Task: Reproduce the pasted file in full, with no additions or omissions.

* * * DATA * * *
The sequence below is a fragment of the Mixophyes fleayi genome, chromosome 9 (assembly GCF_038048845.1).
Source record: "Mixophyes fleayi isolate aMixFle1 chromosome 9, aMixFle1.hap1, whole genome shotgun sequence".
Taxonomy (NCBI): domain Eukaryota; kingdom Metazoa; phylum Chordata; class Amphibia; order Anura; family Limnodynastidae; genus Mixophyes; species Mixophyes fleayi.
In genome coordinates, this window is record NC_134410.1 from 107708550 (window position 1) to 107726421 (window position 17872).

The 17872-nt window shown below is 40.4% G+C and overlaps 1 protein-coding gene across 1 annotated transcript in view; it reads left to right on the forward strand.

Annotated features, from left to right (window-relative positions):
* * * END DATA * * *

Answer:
The sequence below is a fragment of the Mixophyes fleayi genome, chromosome 9 (assembly GCF_038048845.1).
Source record: "Mixophyes fleayi isolate aMixFle1 chromosome 9, aMixFle1.hap1, whole genome shotgun sequence".
Taxonomy (NCBI): domain Eukaryota; kingdom Metazoa; phylum Chordata; class Amphibia; order Anura; family Limnodynastidae; genus Mixophyes; species Mixophyes fleayi.
In genome coordinates, this window is record NC_134410.1 from 107708550 (window position 1) to 107726421 (window position 17872).

The 17872-nt window shown below is 40.4% G+C and overlaps 1 protein-coding gene across 1 annotated transcript in view; it reads left to right on the forward strand.

Annotated features, from left to right (window-relative positions):